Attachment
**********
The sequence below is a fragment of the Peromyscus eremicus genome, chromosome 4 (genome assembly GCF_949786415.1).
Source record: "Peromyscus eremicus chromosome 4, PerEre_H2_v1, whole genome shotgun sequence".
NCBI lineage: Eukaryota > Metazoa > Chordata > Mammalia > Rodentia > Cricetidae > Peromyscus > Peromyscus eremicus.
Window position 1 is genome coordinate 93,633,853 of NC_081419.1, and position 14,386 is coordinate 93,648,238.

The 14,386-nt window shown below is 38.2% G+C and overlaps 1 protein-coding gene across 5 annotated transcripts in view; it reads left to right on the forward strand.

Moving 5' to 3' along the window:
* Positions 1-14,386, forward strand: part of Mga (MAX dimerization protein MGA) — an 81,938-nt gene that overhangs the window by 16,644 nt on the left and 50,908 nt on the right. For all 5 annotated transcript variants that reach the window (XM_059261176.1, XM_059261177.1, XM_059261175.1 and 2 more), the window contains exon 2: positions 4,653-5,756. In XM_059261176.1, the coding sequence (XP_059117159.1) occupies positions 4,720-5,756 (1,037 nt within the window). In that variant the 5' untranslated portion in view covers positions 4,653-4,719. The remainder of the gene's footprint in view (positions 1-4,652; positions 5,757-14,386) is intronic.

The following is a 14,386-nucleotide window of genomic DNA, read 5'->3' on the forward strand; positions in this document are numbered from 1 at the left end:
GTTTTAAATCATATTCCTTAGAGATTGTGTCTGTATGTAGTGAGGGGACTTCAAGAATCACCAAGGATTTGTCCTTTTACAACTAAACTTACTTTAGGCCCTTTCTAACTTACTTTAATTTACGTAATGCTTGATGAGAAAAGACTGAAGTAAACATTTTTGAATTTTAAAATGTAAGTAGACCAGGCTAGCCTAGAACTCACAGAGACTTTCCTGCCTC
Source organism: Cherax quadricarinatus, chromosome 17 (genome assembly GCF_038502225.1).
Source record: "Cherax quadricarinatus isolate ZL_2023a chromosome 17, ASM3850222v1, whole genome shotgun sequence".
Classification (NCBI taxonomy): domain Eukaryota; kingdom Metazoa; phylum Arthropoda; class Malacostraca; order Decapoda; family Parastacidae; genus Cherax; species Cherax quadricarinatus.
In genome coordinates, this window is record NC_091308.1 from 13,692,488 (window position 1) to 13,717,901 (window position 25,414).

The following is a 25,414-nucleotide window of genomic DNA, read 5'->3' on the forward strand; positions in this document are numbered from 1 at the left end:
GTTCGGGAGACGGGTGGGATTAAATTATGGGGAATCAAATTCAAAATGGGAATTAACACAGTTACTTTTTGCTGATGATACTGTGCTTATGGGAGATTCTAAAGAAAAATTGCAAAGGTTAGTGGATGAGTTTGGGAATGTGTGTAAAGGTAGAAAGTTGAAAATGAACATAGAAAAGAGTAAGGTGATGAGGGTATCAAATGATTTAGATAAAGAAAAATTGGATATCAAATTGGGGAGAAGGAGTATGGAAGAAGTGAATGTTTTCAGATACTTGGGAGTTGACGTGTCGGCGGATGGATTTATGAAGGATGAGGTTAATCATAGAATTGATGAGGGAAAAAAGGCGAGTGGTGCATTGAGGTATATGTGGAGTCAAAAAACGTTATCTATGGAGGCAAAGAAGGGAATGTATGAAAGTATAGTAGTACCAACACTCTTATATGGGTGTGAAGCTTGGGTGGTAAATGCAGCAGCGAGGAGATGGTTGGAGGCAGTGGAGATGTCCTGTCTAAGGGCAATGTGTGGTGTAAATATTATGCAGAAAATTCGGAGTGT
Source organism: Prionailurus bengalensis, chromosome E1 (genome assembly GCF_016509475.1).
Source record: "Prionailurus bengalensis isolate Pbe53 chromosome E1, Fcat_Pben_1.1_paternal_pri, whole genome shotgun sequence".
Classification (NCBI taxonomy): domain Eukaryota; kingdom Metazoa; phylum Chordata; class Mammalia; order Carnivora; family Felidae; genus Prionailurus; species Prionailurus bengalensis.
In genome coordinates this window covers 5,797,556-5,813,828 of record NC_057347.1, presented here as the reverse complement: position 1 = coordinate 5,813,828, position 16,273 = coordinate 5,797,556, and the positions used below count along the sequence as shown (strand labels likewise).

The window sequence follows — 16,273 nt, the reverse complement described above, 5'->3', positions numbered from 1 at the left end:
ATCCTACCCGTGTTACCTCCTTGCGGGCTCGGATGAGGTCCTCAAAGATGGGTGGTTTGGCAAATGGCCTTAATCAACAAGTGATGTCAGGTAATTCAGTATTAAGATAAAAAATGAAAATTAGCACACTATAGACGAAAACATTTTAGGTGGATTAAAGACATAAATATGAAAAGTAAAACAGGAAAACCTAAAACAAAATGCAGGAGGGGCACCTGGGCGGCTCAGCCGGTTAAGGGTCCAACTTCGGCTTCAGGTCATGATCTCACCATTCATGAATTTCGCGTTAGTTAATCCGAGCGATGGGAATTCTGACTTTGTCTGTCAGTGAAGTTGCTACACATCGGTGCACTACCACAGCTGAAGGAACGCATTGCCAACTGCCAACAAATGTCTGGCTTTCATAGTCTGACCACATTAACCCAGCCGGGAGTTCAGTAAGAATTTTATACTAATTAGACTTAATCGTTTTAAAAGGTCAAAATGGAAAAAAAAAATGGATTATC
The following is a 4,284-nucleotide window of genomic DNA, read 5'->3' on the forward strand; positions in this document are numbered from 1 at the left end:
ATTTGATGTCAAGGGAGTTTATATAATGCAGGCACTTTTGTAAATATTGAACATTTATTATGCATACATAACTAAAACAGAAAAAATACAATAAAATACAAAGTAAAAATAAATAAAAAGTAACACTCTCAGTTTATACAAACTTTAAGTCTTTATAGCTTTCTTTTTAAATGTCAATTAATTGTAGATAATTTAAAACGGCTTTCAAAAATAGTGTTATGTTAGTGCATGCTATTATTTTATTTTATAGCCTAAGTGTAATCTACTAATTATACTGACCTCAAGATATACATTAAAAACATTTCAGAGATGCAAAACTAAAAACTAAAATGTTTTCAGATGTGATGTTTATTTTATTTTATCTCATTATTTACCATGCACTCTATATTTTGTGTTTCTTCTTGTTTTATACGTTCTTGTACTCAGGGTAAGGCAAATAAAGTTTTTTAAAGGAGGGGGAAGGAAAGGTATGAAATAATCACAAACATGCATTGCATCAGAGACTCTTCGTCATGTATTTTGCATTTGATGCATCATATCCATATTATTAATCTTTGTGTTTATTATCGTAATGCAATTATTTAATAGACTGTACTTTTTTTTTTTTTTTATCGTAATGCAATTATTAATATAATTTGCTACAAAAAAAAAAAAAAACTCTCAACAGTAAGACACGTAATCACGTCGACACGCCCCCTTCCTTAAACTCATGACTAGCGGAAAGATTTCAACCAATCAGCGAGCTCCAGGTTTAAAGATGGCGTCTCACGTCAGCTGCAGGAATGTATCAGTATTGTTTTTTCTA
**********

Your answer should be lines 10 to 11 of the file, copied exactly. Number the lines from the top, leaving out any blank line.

Source organism: Cherax quadricarinatus, chromosome 17 (genome assembly GCF_038502225.1).
Source record: "Cherax quadricarinatus isolate ZL_2023a chromosome 17, ASM3850222v1, whole genome shotgun sequence".